Q. I am 60 and have been with my lovely partner for four years. I was married previously to a very controlling man for whom I gave up my career so that I could go with him whenever he needed to move for his job. He didn’t like me going out on my own and would accuse me of flirting or having affairs, though I later discovered he was having several himself.
Over the years my world became smaller and my life concentrated on him. My confidence was at an all-time low. Then, one day, he told me he didn’t want to be with me any more and hadn’t loved me for a long time. I finally found the courage to leave. I moved back to where I had grown up to be with my sister who was dying.
Over time I got a job, a home of my own and met my new partner – a very kind and caring man. I told him from the start that I never wanted to marry again. We see each other a few times each week and he spends weekends at my house. However, he has now decided to retire and wants to move in with me. He has to sell his home and give half to his ex-wife – he can’t afford to buy or rent anywhere nice on his own.
I am panicking about us living together in my tiny house – my ‘safe haven’ – and I don’t know if I want someone around all the time. I still need time alone to do my own thing. I am not ready to retire. I have tried to talk to him about my anxieties but he just says it will all be OK. Am I wrong to feel this way?
A. I’m sorry about the death of your sister and the difficult time you had in your first marriage. You have done so well to rebuild your life. It is not surprising that you are reluctant to give up your hard-won independence. It is not wrong to feel this way. He sounds a very different kind of man to your husband and when he says that things ‘will all be OK’, the chances are they may well be. You might even find you quite like having him around.
However, he’s not fully listening to the strength of your anxiety. So talk to him again and say that you might be willing to give it a try on the condition that you will need your own space and time alone. Explain that you want to continue to work and do some things without him, such as see friends. Before he moves in it’s also important to negotiate how the space will work and, if possible, allocate some space that is just yours, or a study that you can retreat to. He also needs other activities and things to do, as he is a little too dependent on you.
I notice that while you say you care deeply about him, you don’t mention love. It’s possible that subconsciously you are holding back from this relationship as a means of self-protection. It’s understandable but it could be that in doing so, you are missing out on a deeper emotional connection and a more fulfilling relationship, which is something that could be explored in counselling. Try contacting relate.org.uk.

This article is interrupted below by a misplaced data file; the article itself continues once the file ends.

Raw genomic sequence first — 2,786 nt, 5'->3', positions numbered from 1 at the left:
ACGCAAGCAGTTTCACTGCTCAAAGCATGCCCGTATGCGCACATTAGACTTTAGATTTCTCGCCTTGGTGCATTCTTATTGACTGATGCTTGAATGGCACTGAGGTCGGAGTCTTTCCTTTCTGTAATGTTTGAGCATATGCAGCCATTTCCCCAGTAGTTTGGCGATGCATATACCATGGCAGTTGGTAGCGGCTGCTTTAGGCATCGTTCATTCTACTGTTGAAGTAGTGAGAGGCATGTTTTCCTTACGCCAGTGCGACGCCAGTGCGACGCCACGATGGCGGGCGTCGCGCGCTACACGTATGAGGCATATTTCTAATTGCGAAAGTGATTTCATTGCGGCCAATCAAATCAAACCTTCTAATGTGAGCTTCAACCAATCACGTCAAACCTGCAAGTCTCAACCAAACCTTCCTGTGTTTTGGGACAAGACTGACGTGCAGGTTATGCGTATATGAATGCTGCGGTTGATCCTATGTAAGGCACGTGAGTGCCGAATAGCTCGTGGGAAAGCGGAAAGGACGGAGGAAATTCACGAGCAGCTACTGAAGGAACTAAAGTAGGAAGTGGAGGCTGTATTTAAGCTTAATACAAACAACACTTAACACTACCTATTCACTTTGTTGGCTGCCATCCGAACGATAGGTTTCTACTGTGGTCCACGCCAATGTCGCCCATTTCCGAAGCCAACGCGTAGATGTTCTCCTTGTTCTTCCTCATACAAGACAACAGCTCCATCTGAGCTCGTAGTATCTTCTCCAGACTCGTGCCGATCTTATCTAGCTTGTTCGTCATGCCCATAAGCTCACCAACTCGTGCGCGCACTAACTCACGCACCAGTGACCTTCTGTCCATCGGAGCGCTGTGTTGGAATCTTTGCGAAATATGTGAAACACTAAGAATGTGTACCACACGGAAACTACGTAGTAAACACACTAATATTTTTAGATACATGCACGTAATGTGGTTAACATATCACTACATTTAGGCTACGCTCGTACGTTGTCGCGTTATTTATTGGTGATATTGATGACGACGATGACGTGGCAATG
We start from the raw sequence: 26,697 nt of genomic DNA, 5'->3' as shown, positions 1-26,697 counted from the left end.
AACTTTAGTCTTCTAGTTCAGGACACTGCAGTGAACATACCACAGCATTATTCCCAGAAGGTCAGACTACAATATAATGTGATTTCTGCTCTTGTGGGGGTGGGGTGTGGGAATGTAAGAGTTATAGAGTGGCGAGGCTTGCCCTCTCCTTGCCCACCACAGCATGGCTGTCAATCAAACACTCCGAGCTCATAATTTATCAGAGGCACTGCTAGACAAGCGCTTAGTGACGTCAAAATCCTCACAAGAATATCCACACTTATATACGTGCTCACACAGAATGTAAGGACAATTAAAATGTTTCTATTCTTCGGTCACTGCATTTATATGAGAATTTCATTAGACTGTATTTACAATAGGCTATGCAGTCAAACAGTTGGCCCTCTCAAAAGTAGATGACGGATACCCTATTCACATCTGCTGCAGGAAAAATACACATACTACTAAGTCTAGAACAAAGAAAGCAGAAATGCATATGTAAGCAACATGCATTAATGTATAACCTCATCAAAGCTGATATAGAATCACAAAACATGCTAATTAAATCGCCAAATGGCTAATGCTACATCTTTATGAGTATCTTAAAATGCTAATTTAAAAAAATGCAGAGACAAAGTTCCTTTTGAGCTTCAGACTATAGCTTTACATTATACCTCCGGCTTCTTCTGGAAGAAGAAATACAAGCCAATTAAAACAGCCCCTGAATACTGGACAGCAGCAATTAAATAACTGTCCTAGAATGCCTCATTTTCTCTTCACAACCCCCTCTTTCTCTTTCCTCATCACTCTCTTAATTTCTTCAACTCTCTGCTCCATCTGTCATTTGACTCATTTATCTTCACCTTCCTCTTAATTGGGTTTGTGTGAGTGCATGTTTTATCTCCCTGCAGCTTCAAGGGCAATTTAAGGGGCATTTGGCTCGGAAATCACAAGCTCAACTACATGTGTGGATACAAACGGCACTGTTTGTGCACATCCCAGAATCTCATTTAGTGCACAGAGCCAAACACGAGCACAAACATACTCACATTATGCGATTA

‘We can’t agree about selling the house’
Q. My partner and I are in our 60s with grown-up children. We have been together for well over 30 years. However, we have not been happy for the past ten of these. We agreed to separate more than five years ago but she would not sell our house as she wanted to stay in it. The equity in the property is close to seven figures but she seems to think I should just leave with the clothes on my back.
Last year I agreed to accept one third of the value as a settlement, but because of her intransigence I’ve missed out on the stamp-duty holiday and property prices have increased. While I want an amicable solution, I don’t want to be left financially high and dry after working for many years to provide for everyone.
A. From your longer letter (some parts of which were for my eyes only), it is clear that you and your wife suffered significant grief in the past. Sadly, I suspect this is where the breakdown of your relationship started – and partly why you can’t reach an amicable agreement now. You are both stuck. It is probably too late to save the relationship, but it would help you both to talk about what happened, to try to find a new empathy for each other and help you split more amicably. You probably need to do this via mediation which can also help you to come to an agreement about the house.
It is not straightforward and you may need to consult a solicitor if, for instance, you need to force a sale. But you need a fair share and shouldn’t walk away with nothing. Contact wikivorce.com as a first step, which can offer mediation and legal advice alongside emotional support.